Northwestern University Feinberg School of Medicine

Jacob Sznajder Lab

Lab Members

Meet the Lab team members. We welcome requests for information about our work and collaboration opportunities.

Principal Investigator

JacobSznajder

Jacob Sznajder, MD
Professor, Division of Medicine-Pulmonary
312-908-7737
MD: Israel Institute of Technology (1978); Internship: Rambam Medical Center, Israel (1980); Residency: Rambam Medical Center, Israel (1982); Fellowship: University of Chicago Hospitals (1986)
View Northwestern University Feinberg School of Medicine faculty profile

Research Interests: Asthma, Chronic obstructive pulmonary disease (COPD), Interstitial lung disease

Research Professors

Laura ADada

Laura A Dada, PhD
lauradada( at )northwestern.edu
Research Associate Professor
312-503-5397
Undergrad: School of Sciences, University of Buenos Aires, Buenos Aires, Argentina; PhD: School of Sciences, University of Buenos Aires, Buenos Aires, Argentina
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EmiliaLecuona

Emilia Lecuona, PhD
e-lecuona( at )northwestern.edu
Research Associate Professor
312-503-5397
Undergrad: University of La Laguna, Spain; PhD: University of La Laguna, Spain
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Graduate Students

PatriciaBrazee

Patricia Brazee
pbrazee( at )u.northwestern.edu
DGP Graduate Student
312-503-1685
Undergrad: Smith College

Project Summary: Seasonal influenza virus A (IAV) infection can cause severe pneumonitis and have negative effects on patients’ health. As the primary target for IAV replication, alveolar epithelial cells (AEC) are important in releasing innate immune mediators that contribute to recruitment of monocytes and macrophages to the site of infection to orchestrate the host response. We are assessing the role of linear ubiquitination assembly complex (LUBAC) in modulating the inflammatory response of IAV-infection in the lungs.

Lab Manager

Lynn C.Welch

Lynn C. Welch
L-welch2( at )northwestern.edu
Research Laboratory Manager
312-503-1685
Undergrad: University of Evansville

Research Staff

ErmelindaCeco

Ermelinda Ceco, PhD
ermelinda.ceco( at )northwestern.edu
Postdoctoral Research Fellow
312-503-1685
Undergrad: Cleveland State University; PhD: University of Chicago

My project focuses on understanding the direct effect of high CO2 on muscle dysfunction, particularly diaphragm muscle wasting which is relevant to patients with lung diseases. Currently, I am exploring the role of high CO2 on diaphragmatic myofiber integrity, regeneration, contractile force and metabolic profile following acute and chronic high CO2 exposure. Understanding the mechanism/s by which high CO2 leads to diaphragm muscle dysfunction and muscle wasting is of biologic and potentially clinical significance.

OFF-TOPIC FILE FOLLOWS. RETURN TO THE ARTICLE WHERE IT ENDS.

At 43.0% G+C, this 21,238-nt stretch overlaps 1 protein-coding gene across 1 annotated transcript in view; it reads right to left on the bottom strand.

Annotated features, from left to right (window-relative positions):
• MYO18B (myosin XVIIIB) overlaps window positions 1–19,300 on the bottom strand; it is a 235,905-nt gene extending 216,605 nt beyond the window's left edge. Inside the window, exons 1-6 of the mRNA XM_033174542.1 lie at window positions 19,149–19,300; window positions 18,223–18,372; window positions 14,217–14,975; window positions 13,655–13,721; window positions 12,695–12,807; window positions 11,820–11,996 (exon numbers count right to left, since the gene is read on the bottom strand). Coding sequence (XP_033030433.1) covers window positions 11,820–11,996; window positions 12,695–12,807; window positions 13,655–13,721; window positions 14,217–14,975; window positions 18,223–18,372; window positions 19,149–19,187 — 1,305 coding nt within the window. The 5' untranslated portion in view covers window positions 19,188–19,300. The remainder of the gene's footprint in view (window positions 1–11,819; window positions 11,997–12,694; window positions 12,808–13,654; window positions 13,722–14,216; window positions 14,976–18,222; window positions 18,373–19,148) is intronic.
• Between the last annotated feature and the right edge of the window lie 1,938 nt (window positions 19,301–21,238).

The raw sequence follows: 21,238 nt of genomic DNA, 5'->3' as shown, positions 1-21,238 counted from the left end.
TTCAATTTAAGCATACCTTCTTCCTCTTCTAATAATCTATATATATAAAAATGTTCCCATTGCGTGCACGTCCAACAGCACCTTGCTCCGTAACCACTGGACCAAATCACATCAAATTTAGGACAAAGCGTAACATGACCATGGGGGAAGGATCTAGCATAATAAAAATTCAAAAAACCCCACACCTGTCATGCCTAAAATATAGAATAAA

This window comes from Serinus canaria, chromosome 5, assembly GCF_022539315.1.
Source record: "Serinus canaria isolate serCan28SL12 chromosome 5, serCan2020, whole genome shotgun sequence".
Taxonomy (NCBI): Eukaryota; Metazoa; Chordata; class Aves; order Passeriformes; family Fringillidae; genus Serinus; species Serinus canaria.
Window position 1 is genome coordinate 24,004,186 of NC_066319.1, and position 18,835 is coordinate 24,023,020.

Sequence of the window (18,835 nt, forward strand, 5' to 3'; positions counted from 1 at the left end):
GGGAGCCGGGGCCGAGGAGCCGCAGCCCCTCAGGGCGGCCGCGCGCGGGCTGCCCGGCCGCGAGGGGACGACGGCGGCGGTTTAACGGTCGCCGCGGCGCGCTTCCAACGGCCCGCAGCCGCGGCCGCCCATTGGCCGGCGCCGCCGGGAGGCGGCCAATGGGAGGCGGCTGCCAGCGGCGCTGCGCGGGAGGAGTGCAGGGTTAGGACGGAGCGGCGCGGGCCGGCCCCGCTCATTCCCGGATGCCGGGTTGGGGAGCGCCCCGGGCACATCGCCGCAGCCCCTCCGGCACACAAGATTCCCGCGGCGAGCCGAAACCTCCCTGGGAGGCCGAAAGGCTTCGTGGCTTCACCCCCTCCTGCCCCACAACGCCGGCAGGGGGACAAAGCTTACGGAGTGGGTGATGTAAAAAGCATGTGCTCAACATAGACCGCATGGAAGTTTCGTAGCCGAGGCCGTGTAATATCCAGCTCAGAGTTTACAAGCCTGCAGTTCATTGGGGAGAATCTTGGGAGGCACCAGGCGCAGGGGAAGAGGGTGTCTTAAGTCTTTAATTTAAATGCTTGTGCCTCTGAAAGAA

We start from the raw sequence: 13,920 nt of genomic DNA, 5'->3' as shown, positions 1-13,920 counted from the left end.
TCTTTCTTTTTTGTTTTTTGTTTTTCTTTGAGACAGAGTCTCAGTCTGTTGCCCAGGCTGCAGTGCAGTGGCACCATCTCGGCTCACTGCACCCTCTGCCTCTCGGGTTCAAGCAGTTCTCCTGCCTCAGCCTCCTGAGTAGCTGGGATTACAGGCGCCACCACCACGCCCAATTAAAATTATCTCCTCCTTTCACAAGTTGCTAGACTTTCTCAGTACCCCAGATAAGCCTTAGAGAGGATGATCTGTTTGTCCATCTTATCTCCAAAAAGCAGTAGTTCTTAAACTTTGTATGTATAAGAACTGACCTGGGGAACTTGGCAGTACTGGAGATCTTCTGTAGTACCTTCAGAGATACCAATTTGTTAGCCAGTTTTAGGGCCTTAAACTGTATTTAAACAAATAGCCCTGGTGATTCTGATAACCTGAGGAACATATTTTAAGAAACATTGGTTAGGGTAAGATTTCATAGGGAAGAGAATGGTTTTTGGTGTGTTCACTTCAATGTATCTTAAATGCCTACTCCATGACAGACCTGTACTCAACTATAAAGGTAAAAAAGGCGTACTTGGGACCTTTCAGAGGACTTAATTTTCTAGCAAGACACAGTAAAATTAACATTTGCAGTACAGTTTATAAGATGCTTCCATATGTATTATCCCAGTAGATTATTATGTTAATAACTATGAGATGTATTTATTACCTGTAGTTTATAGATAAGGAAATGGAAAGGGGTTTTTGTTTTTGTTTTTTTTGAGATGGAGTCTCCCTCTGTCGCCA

NataliaMagnani

Natalia Magnani, PhD
nmagnani( at )northwestern.edu
Postdoctoral Research Fellow
312.503.1685
Undergrad: University of Buenos Aires PhD: University of Buenos Aires

During acute lung injury (ALI) there is alveolar epithelium damage resulting in edema in the alveolar space. The alveolar Na,K-ATPase, is essential for edema clearance. Organisms have evolved adaptive mechanisms to promote cellular survival during hypoxic stress. The aim of this project is to evaluate the role of linear ubiquitination assembly complex (LUBAC) in protein kinase C zeta (PKCζ) and Na,K-ATPase regulation in alveolar epithelial cells during prolonged hypoxia.

Luciano Amarelle Ruffinatti

Luciano Amarelle Ruffinatti, MD
luciano( at )northwestern.edu
Postdoctoral Research Fellow
312.503.1685
MD: Universidad de la República, School of Medicine

To determine whether during influenza virus infection mild Na,K-ATPase inhibition serves as a protective mechanism by preventing viral replication in the alveolar epithelium. I am investigating the role of the Na,K-ATPase modulation in the regulating host defense against influenza A infection in human lung epithelial cells and a murine model.

MasahikoShigemura

Masahiko Shigemura, PhD
Masahiko.shigemura( at )northwestern.edu
Postdoctoral Research Fellow
312-503-1685
Undergrad: Hokkaido University; PhD: Hokkaido University School of Medicine

I am studying about effects of high CO2 condition (hypercapnia) on airways and lung function. We are observing that hypercapnia contributes to airway smooth muscle contraction in rodents and primary airway smooth muscle cells. Data from these experiments will inform and provide new insights into pathophysiology of lung diseases such as COPD and asthma.

PritinSoni

Pritin Soni
Research Technologist
Undergrad: University of Wisconsin-Madison